So Cedar Fair will still be able to lean on Bear Stearns in the future.
Although it makes a great party trick if you can do it.
My author website: mgrantroberts.com
;) for the sarcasm-impaired.
Investors took the returns on their investments...which is to say, money they didn't really have, and agreed to invest it in lenders, who, in turn, took the money the investors didn't really give them, and made bad loans to people who couldn't really afford to pay it back. Which is kind of normal lending practice these days.
The problem is that the people borrowing the money borrowed too much money so that they could pay too much for the houses they were buying (far more than the houses were worth) and when the inevitable correction in property values started to hit, the borrowers discovered that they couldn't refinance the loans they had taken out because they were upside-down. So the interest adjustments that they thought they could avoid by refinancing actually went into play.
So now the real fun begins. With no real money coming in from the end borrowers, banks start calling in the bad mortgages and getting stuck with properties that aren't worth the outstanding loans. Seeing banks lose money in this way, the investors decide that this is no way to get a return on their investment. So what do they do? They pull their money out of the investment banks and dump it into...where can they dump it where they can make some money? Of course! They put it where everybody else is putting it: into gold and oil! Unfortunately what results from all of this is a massive positive feedback loop. As investors pull out of outfits like Bear Stearns (whether for logical reasons or not) the share price drops, prompting more investors to pull out before the price drops further, and the next thing you know, you've got the Federal Reserve underwriting a buy-out at $2 per share. For a bonus, throw in $112-per-barrel oil and $1,000-per-ounce gold. Prices that got that way not because there is any logical supply-and-demand reason, but because The Herd had to throw money somewhere to keep from losing it.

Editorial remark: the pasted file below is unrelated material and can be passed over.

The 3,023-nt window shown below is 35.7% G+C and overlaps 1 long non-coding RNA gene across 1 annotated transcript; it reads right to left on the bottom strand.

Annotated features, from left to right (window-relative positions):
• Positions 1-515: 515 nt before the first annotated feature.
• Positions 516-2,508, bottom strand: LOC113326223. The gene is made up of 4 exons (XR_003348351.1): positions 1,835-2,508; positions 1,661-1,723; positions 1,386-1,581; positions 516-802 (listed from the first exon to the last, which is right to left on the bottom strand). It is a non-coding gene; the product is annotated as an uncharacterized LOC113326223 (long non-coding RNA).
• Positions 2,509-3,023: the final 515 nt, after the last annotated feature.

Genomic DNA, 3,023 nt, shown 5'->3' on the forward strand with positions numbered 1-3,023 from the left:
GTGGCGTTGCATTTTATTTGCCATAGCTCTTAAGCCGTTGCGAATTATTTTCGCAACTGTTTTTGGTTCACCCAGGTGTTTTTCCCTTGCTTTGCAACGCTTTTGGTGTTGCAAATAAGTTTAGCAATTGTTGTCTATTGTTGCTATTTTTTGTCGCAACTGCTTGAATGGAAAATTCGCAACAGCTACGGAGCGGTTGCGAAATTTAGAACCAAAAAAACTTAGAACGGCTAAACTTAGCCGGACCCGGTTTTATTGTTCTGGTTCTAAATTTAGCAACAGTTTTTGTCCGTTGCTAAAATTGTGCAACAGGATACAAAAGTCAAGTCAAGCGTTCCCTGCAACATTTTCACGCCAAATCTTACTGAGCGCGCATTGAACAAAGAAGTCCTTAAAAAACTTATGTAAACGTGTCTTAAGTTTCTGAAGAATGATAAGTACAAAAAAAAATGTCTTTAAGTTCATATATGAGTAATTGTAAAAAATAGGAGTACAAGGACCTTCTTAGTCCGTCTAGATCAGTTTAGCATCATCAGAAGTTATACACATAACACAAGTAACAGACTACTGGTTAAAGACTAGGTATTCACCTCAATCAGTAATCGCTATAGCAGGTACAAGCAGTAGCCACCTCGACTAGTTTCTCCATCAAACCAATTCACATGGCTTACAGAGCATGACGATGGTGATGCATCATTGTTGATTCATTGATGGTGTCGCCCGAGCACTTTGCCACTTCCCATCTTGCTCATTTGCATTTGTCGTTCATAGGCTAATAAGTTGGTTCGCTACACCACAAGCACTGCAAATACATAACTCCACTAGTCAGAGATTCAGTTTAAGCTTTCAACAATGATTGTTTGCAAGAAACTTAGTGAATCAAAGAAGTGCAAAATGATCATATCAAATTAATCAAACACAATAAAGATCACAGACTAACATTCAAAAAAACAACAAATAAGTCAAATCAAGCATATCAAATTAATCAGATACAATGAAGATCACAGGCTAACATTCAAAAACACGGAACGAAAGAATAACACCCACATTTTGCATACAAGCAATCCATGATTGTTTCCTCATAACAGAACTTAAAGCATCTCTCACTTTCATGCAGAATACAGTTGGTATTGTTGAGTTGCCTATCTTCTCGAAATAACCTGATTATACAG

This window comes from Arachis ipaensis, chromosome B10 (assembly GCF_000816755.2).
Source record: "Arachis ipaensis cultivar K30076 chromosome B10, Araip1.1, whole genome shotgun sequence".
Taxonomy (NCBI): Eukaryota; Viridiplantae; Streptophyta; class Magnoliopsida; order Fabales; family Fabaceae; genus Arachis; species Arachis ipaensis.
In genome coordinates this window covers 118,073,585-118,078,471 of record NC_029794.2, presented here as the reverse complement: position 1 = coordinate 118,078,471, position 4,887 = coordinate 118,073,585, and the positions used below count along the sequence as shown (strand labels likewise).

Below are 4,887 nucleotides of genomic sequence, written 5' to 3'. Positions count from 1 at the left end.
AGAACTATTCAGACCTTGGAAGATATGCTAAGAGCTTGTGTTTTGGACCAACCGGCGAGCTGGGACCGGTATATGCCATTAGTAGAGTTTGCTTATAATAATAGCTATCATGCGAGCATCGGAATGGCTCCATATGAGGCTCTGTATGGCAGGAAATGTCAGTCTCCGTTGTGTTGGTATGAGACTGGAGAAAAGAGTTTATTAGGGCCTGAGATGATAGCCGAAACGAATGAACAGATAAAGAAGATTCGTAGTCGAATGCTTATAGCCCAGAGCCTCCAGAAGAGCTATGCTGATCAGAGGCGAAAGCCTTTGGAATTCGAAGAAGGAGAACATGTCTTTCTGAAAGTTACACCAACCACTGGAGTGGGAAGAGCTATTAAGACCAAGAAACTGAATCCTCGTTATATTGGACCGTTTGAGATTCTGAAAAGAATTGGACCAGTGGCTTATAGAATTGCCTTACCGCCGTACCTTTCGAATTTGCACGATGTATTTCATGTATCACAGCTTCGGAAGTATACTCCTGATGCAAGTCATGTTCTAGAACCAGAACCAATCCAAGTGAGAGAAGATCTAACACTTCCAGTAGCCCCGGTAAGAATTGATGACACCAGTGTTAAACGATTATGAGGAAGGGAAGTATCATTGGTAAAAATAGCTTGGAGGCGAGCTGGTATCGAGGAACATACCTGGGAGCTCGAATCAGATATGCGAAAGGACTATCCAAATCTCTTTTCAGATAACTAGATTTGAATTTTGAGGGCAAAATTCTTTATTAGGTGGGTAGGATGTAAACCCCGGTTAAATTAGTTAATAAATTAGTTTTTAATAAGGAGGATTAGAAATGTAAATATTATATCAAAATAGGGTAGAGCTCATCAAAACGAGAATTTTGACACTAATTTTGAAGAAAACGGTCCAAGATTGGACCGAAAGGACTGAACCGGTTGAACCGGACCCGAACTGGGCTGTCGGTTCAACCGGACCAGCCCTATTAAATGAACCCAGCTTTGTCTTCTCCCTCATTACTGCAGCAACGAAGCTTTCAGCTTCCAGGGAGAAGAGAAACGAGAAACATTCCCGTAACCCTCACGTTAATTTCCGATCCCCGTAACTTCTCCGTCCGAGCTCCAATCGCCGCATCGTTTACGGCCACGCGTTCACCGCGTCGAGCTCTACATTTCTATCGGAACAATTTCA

But when you get right down to it, the REAL situation isn't a whole lot different today than it was a month ago, or even a year ago. What has changed is the *appearance* of the situation, and something that seemed perfectly reasonable a year ago now appears to be a sure fire way to lose money. Once the Herd starts thinking that way, the positive feedback begins, and the whole thing falls apart. It happened to junk bonds, it happened to the .com's, it happened to real estate, it happened to Western electricity, it happened to natural gas, now it's happening to junk mortgages, and we can all hope that it finally happens to crude oil next.